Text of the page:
I chose Crunch over Ice Fang, because I was aiming for the heavy damage on Oranguru and Lele, as well as doing a bit more to Gastrodon. Crunch ended up saving me a few times because of its accuracy. During testing, I felt that Ice Fang really doesn’t hit anything super important in the format past Chomp, Mence, and Tapu Bulu. While these were respectable targets, especially Tapu Bulu, you really cannot afford the possible misses with Ice Fang, and Waterfall often hits the same targets.

Smeargle @ Focus Sash
Ability: Moody
Level: 50
EVs: 252 HP / 4 SpD / 252 Spe
Timid Nature
IVs: 0 Atk
– Spore
– Wide Guard
– Tailwind
– Follow Me

The Devil’s back.

Timid Smeargle at 252 Speed hits 139, which outspeeds a huge huge chunk of the meta right now. It outspeeds low speed Lele and Arcanine. It outspeeds Celesteela. It outspeeds any Trick Room team, and with status being nerfed into oblivion, Smeargle sits extremely comfortably in a very unique niche in this particular format.

Losing Dark Void may have been a big blow to this Pokemon’s viability in any format going forward, but it still has Spore as a potent weapon in its arsenal, even in a format with Koko and Fini. While I can’t rely on Lele to reset terrain in my favour from the start of a battle (because of Choice Scarf), I can lead Smeargle with Garchomp or Celesteela, and then switch in Lele to get a free Spore. This trick works particularly well if the team leads with their Tapu, and they don’t have a second.

Spore provides tremendous momentum by disabling an opponent’s most important/slowest mon for a minimum of 1 full action. This allows me to basically have a free switch in, Dragon Dance, or just free damage with a move like Dazzling Gleam. If the opponent has no answer to either Spore or Dazzling Gleam, I instantly win the match. If the opponent has a Lum on an unexpected mon however, then they get a free turn with which to attack Smeargle.

Smeargle particularly loves to lead with Lele, because of the mind-game factor of how random a Smeargle can be. While it isn’t exactly unpredictable, having a grand total of (probably) 6 usable moves in its role, you still have to guess which 4 make up this particular moveset. Post-game discussion with my opponents always ended with them saying that they had to hard predict if I were to Spore, Wide Guard, or Follow Me – an information disparity that gave me a huge advantage. I know what 4 moves I have to choose from, me opponent however, has no idea if I have Spiky Shield, King’s Shield or Fake Out – all of which can produce devastating results on the first turn.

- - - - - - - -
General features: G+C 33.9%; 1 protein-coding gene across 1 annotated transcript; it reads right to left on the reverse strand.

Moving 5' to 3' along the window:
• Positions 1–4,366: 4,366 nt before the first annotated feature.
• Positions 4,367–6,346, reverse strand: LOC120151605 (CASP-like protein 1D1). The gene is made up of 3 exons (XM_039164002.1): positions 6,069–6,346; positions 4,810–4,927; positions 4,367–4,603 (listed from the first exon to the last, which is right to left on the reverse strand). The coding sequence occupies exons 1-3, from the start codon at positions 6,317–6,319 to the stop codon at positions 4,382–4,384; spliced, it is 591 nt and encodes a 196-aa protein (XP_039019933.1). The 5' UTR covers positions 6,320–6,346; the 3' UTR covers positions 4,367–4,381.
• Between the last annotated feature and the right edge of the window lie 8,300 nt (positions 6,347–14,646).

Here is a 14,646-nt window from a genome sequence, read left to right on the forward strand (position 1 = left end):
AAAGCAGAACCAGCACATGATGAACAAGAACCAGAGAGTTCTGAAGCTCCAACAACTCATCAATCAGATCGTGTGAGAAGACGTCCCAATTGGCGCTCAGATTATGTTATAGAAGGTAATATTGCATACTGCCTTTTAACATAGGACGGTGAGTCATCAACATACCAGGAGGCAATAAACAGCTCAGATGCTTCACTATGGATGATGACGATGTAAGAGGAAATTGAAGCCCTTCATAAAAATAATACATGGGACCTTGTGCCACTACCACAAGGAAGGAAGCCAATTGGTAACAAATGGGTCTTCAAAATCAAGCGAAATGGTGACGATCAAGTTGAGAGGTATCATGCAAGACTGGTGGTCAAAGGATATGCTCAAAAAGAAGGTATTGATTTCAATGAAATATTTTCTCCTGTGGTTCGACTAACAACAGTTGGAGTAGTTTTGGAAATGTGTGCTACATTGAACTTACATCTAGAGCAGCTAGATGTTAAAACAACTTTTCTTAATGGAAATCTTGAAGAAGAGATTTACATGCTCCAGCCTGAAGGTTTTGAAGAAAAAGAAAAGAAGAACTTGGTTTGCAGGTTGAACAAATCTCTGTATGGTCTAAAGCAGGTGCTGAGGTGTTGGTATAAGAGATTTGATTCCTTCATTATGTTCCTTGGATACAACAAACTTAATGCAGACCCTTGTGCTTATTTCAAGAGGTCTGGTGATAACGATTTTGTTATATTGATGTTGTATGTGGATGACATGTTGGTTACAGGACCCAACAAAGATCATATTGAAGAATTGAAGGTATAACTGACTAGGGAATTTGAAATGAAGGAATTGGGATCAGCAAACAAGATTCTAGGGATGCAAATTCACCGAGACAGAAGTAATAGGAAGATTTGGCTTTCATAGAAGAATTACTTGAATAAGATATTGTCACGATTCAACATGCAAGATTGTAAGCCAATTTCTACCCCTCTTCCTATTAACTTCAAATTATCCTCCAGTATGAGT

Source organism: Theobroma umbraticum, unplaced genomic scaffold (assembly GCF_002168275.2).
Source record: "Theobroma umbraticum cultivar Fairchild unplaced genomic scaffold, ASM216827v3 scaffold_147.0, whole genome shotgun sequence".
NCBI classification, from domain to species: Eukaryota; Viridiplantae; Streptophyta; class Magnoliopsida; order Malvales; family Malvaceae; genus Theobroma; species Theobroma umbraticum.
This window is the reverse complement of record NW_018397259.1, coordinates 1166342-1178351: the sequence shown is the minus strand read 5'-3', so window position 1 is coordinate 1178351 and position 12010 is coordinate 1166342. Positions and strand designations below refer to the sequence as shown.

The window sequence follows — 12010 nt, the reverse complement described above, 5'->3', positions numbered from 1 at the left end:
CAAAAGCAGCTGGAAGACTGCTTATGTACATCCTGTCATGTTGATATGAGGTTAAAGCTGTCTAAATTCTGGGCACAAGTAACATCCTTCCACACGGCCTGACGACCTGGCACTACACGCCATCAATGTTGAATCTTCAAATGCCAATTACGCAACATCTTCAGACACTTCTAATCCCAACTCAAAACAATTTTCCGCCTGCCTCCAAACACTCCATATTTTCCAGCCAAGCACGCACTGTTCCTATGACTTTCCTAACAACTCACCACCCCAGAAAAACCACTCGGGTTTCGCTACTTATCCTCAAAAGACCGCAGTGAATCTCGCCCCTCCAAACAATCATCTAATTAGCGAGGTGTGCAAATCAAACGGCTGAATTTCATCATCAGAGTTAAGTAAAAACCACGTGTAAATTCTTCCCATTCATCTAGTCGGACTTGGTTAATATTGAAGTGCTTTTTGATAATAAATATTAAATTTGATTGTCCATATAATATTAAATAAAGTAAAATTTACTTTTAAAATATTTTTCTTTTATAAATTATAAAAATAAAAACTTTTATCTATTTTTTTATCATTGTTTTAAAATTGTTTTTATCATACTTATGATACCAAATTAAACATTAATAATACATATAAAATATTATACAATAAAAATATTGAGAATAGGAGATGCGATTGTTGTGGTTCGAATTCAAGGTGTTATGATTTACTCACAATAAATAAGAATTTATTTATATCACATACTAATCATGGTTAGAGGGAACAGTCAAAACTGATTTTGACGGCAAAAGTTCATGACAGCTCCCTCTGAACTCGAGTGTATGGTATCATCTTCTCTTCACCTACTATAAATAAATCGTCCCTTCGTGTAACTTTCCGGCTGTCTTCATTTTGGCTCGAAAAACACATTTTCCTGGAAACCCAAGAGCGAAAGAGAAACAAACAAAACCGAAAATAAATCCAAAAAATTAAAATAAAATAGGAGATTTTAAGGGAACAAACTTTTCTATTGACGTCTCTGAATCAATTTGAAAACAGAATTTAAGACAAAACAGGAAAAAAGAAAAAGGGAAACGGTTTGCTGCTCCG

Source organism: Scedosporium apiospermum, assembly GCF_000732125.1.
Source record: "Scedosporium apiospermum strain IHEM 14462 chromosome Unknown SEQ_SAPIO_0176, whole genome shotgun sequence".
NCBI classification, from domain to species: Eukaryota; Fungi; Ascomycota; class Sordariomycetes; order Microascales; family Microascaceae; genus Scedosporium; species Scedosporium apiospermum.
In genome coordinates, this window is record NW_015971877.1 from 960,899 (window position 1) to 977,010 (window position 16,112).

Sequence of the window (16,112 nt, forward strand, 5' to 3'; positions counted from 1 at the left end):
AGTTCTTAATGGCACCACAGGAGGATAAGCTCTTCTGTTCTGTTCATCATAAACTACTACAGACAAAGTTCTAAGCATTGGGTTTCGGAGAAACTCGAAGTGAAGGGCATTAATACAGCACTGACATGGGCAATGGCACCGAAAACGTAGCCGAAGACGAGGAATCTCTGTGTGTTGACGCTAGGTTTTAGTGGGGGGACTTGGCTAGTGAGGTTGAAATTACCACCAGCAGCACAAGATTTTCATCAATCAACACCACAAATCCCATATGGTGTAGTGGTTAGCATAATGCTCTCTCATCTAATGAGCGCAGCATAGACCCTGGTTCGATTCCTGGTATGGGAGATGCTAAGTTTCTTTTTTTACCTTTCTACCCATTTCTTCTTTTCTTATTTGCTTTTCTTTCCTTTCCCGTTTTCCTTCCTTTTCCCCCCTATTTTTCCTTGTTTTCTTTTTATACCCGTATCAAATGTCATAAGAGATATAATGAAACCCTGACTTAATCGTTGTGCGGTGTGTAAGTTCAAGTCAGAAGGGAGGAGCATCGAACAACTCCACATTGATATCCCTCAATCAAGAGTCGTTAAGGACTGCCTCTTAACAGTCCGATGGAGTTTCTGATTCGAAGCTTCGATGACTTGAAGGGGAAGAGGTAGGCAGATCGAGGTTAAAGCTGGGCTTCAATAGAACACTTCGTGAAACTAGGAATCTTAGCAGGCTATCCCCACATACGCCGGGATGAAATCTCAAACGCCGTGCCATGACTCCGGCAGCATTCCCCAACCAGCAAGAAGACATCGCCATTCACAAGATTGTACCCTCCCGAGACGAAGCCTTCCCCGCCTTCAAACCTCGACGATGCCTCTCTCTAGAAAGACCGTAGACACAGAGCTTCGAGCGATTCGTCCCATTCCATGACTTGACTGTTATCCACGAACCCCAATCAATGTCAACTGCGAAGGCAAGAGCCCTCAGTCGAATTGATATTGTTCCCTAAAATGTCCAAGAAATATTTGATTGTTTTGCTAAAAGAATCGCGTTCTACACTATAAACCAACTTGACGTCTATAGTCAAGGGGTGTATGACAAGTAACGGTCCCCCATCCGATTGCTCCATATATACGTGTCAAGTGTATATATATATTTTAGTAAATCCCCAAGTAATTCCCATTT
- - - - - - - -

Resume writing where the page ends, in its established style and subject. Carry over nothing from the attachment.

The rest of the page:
The unexpected 4th Move was Tailwind. Most people didn’t expect a speed control option. Smeargle originally was conceived after I had trouble looking for a Tailwind setter. I went from Braviary, to Talonflame, until I eventually settled on Smeargle. Though in all honesty, I feel that was a wasted slot in both the KL and SG Opens. I only used Tailwind on ‘dead turns’ when I had nothing I could realistically do past switching Lele out of a Wide Guarder, or just pressing Dazzling Gleam to win. You never want to waste a move slot if you only get to use it to win more. On hindsight, perhaps Helping Hand would have been a better option.

Wide Guard helped against opponents that were hoping to Rock Slide or Earthquake my leads to death, and also was one of the 2 moves I could call on vs the Torkoal-Lilligant lead. I usually went for Follow Me in that scenario though, to draw a likely After You or Sleep Powder and stall the Lilligant for that single turn.

Conclusion

Smeargle brought me to an amazing start this season, and I encourage whoever has no idea what to put in their sixth slot to give it a shot. It makes for the perfect filler mon, as one of the best support mons in this format. While it’s Taunt bait, and also an easy KO, a well played Smeargle can turn the tides of any battle.

Not all Smeargles need to pair with Eevee!

Cheers y’all.

– Ry Loh